Young people's perceptions of acne and acne treatments: secondary analysis of qualitative interview data
A. Ip, I. Muller, A.W.A. Geraghty, A. McNiven, P. Little, M. Santer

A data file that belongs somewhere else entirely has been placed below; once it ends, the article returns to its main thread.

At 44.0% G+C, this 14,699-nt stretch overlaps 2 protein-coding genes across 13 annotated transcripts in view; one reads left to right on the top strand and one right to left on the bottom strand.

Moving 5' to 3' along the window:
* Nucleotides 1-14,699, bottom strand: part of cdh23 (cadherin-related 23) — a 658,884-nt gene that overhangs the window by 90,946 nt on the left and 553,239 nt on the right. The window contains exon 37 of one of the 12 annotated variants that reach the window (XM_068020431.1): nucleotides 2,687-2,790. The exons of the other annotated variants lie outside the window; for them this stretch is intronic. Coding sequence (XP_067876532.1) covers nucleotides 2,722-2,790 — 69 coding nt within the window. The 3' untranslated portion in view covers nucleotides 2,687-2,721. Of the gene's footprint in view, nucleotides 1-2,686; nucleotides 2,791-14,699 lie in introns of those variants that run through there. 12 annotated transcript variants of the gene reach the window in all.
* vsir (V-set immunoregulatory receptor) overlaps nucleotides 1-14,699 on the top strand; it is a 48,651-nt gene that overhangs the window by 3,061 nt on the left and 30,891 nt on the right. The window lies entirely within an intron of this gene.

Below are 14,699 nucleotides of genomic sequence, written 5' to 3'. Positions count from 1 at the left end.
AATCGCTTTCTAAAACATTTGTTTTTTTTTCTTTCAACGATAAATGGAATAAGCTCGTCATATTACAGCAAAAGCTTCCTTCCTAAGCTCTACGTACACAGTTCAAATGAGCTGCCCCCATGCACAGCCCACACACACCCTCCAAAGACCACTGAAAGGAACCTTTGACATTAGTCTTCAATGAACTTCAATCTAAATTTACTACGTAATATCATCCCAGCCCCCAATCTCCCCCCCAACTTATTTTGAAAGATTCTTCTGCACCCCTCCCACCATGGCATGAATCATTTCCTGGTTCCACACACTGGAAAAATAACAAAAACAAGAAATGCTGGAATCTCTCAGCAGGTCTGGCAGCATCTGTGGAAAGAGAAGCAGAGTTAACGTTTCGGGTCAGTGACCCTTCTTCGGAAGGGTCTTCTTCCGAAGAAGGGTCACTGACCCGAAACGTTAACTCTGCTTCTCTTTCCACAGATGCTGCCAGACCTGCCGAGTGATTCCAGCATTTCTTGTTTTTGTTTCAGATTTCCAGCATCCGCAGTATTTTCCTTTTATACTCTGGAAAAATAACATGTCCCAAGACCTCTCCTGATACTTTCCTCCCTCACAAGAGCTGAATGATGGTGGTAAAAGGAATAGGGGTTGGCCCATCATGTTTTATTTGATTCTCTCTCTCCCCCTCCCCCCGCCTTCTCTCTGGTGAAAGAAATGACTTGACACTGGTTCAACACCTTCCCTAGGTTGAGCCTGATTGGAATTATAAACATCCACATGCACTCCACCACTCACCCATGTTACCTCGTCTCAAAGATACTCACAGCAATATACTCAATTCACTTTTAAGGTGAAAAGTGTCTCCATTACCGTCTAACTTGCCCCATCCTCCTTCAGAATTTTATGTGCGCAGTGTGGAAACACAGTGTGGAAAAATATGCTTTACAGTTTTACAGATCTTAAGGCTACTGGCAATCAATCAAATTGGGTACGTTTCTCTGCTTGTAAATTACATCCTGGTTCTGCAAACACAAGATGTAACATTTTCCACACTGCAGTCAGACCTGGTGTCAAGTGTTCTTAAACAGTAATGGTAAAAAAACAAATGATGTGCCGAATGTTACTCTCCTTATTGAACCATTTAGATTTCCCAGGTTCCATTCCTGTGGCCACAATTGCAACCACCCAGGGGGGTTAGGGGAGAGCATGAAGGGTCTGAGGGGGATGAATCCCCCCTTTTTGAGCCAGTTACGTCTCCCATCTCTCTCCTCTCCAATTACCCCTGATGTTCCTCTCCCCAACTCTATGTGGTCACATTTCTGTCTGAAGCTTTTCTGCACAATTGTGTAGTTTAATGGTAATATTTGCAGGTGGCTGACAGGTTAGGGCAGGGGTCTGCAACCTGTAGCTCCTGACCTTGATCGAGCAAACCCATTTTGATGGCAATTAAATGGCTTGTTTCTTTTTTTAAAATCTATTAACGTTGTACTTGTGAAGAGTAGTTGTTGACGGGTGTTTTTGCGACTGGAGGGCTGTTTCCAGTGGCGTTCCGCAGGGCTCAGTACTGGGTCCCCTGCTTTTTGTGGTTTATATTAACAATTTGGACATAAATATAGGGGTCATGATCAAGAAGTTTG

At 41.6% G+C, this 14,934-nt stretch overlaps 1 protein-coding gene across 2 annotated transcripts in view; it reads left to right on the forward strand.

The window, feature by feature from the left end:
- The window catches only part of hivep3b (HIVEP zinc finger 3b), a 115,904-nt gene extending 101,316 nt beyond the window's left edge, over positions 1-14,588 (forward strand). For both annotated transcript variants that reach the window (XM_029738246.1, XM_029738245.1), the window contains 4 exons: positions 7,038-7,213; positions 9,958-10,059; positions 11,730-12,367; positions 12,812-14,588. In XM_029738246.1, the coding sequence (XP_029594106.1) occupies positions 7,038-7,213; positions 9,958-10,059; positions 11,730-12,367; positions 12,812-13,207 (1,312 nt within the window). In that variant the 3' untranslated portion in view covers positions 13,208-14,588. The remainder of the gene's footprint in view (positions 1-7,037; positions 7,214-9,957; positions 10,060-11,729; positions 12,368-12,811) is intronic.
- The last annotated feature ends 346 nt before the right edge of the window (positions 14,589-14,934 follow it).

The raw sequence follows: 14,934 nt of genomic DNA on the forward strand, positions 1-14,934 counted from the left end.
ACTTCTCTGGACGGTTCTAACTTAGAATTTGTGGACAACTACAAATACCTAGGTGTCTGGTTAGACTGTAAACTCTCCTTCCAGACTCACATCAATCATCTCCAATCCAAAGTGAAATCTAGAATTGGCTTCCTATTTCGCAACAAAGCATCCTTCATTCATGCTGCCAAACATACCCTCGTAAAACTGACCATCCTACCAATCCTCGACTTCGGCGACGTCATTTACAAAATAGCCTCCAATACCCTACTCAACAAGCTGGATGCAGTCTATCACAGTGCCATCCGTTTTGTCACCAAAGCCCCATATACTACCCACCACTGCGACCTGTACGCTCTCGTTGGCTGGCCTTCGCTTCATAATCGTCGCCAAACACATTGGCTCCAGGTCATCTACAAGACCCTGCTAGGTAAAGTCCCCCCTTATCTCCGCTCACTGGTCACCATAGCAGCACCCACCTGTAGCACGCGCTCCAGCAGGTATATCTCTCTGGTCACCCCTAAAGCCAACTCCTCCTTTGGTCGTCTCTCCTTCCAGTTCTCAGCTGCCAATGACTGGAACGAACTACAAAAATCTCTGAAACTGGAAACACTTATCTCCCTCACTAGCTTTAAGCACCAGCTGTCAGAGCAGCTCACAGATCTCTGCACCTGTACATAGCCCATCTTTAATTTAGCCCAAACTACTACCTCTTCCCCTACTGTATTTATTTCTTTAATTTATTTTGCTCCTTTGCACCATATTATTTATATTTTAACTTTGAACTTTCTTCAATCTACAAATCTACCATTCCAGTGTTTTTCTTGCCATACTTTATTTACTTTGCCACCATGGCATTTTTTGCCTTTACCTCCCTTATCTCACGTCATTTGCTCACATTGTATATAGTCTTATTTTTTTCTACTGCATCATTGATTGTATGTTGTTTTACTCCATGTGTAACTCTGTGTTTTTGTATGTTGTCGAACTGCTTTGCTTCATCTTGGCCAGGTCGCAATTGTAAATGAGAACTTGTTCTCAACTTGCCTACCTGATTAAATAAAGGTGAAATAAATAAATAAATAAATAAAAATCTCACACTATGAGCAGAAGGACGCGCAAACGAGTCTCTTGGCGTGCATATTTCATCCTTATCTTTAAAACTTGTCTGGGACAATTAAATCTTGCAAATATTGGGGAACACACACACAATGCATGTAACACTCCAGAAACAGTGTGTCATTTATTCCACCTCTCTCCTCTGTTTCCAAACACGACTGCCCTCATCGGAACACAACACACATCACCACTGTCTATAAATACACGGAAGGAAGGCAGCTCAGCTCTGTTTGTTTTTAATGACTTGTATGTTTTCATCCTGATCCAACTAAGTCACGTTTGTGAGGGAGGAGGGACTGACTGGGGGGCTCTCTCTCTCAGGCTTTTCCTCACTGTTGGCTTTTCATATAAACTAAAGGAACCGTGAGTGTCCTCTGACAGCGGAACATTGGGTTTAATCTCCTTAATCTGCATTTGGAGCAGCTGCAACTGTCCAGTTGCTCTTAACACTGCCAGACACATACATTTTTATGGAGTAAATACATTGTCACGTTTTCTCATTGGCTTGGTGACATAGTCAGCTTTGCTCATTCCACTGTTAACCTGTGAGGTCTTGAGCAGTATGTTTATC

Background Acne vulgaris is a common skin condition affecting approximately 95% of adolescents to some extent. First‐line treatments are topical preparations but nonadherence is common. A substantial proportion of patients take long courses of oral antibiotics, associated with antibiotic resistance. Objectives: This study aimed to explore young people's views and experiences of acne and its treatments. Methods: We report a secondary thematic analysis of interview data collected by researchers in the Health Experiences Research Group (HERG), University of Oxford. A total of 25 transcripts from young people aged 13–24 years with acne were included. Results: Acne is often perceived as a short‐term self‐limiting condition of adolescence and this appears to have implications for seeking treatment or advice. Participants widely perceived topical treatments as being ineffective, which seemed related to unrealistic expectations around speed of onset of action. Many participants felt they had tried all available topical treatments, although were unsure what was in them or unaware of differences between cosmetic and pharmaceutical treatments. They had concerns around how to use topicals ‘properly’ and how to avoid side‐effects. They were also concerned about the side‐effects or necessity of oral treatments, although few seemed aware of antibiotic resistance. Conclusions: People with acne need support to manage their condition effectively, particularly a better understanding of different topicals, how to use them and how to avoid side‐effects. Unrealistic expectations about the onset of action of treatments appears to be a common cause of frustration and nonadherence. Directing people towards accessible evidence‐based information is crucial.